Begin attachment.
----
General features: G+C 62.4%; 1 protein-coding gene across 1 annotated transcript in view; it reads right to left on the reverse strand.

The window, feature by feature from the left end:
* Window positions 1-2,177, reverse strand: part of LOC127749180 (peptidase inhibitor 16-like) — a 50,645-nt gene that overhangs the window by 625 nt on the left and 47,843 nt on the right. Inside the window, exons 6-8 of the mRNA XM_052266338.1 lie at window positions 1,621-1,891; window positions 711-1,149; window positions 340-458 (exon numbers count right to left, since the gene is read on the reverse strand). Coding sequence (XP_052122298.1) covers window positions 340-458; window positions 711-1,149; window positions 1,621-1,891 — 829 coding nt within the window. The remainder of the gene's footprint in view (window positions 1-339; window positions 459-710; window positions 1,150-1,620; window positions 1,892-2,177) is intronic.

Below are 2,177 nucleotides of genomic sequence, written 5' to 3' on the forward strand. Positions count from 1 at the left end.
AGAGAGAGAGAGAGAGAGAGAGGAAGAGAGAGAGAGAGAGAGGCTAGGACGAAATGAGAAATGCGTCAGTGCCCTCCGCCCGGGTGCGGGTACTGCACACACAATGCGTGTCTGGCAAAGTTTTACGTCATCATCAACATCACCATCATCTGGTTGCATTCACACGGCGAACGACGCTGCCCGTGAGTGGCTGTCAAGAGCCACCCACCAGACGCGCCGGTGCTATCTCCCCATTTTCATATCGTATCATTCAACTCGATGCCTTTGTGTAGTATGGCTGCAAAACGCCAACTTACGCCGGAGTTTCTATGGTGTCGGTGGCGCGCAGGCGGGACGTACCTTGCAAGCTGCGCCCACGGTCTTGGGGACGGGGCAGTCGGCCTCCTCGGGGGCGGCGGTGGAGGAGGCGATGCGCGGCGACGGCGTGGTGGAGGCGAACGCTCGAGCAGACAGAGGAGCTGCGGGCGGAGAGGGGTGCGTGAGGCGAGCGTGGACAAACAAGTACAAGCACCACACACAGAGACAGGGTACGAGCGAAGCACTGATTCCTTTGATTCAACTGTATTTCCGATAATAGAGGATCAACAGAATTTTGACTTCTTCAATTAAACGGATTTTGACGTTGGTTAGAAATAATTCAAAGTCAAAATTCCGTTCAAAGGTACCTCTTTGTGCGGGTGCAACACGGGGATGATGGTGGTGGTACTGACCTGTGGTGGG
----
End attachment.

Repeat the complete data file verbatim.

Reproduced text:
General features: G+C 62.4%; 1 protein-coding gene across 1 annotated transcript in view; it reads right to left on the reverse strand.

The window, feature by feature from the left end:
* Window positions 1-2,177, reverse strand: part of LOC127749180 (peptidase inhibitor 16-like) — a 50,645-nt gene that overhangs the window by 625 nt on the left and 47,843 nt on the right. Inside the window, exons 6-8 of the mRNA XM_052266338.1 lie at window positions 1,621-1,891; window positions 711-1,149; window positions 340-458 (exon numbers count right to left, since the gene is read on the reverse strand). Coding sequence (XP_052122298.1) covers window positions 340-458; window positions 711-1,149; window positions 1,621-1,891 — 829 coding nt within the window. The remainder of the gene's footprint in view (window positions 1-339; window positions 459-710; window positions 1,150-1,620; window positions 1,892-2,177) is intronic.

Below are 2,177 nucleotides of genomic sequence, written 5' to 3' on the forward strand. Positions count from 1 at the left end.
AGAGAGAGAGAGAGAGAGAGAGGAAGAGAGAGAGAGAGAGAGGCTAGGACGAAATGAGAAATGCGTCAGTGCCCTCCGCCCGGGTGCGGGTACTGCACACACAATGCGTGTCTGGCAAAGTTTTACGTCATCATCAACATCACCATCATCTGGTTGCATTCACACGGCGAACGACGCTGCCCGTGAGTGGCTGTCAAGAGCCACCCACCAGACGCGCCGGTGCTATCTCCCCATTTTCATATCGTATCATTCAACTCGATGCCTTTGTGTAGTATGGCTGCAAAACGCCAACTTACGCCGGAGTTTCTATGGTGTCGGTGGCGCGCAGGCGGGACGTACCTTGCAAGCTGCGCCCACGGTCTTGGGGACGGGGCAGTCGGCCTCCTCGGGGGCGGCGGTGGAGGAGGCGATGCGCGGCGACGGCGTGGTGGAGGCGAACGCTCGAGCAGACAGAGGAGCTGCGGGCGGAGAGGGGTGCGTGAGGCGAGCGTGGACAAACAAGTACAAGCACCACACACAGAGACAGGGTACGAGCGAAGCACTGATTCCTTTGATTCAACTGTATTTCCGATAATAGAGGATCAACAGAATTTTGACTTCTTCAATTAAACGGATTTTGACGTTGGTTAGAAATAATTCAAAGTCAAAATTCCGTTCAAAGGTACCTCTTTGTGCGGGTGCAACACGGGGATGATGGTGGTGGTACTGACCTGTGGTGGG